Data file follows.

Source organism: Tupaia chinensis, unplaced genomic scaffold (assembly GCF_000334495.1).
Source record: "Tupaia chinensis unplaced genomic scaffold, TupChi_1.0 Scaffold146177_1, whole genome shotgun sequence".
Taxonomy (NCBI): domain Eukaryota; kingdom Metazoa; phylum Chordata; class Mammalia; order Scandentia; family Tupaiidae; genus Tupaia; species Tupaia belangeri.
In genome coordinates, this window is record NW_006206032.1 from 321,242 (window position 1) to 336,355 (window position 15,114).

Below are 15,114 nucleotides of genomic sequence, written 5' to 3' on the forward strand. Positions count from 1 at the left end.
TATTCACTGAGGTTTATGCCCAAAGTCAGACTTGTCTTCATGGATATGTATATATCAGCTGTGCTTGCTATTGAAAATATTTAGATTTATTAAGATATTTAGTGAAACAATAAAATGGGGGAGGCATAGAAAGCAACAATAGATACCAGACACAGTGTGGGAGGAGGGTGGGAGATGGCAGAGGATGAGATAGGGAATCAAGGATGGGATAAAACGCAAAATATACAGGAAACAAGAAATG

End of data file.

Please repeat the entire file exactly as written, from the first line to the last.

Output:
Source organism: Tupaia chinensis, unplaced genomic scaffold (assembly GCF_000334495.1).
Source record: "Tupaia chinensis unplaced genomic scaffold, TupChi_1.0 Scaffold146177_1, whole genome shotgun sequence".
Taxonomy (NCBI): domain Eukaryota; kingdom Metazoa; phylum Chordata; class Mammalia; order Scandentia; family Tupaiidae; genus Tupaia; species Tupaia belangeri.
In genome coordinates, this window is record NW_006206032.1 from 321,242 (window position 1) to 336,355 (window position 15,114).

Below are 15,114 nucleotides of genomic sequence, written 5' to 3' on the forward strand. Positions count from 1 at the left end.
TATTCACTGAGGTTTATGCCCAAAGTCAGACTTGTCTTCATGGATATGTATATATCAGCTGTGCTTGCTATTGAAAATATTTAGATTTATTAAGATATTTAGTGAAACAATAAAATGGGGGAGGCATAGAAAGCAACAATAGATACCAGACACAGTGTGGGAGGAGGGTGGGAGATGGCAGAGGATGAGATAGGGAATCAAGGATGGGATAAAACGCAAAATATACAGGAAACAAGAAATG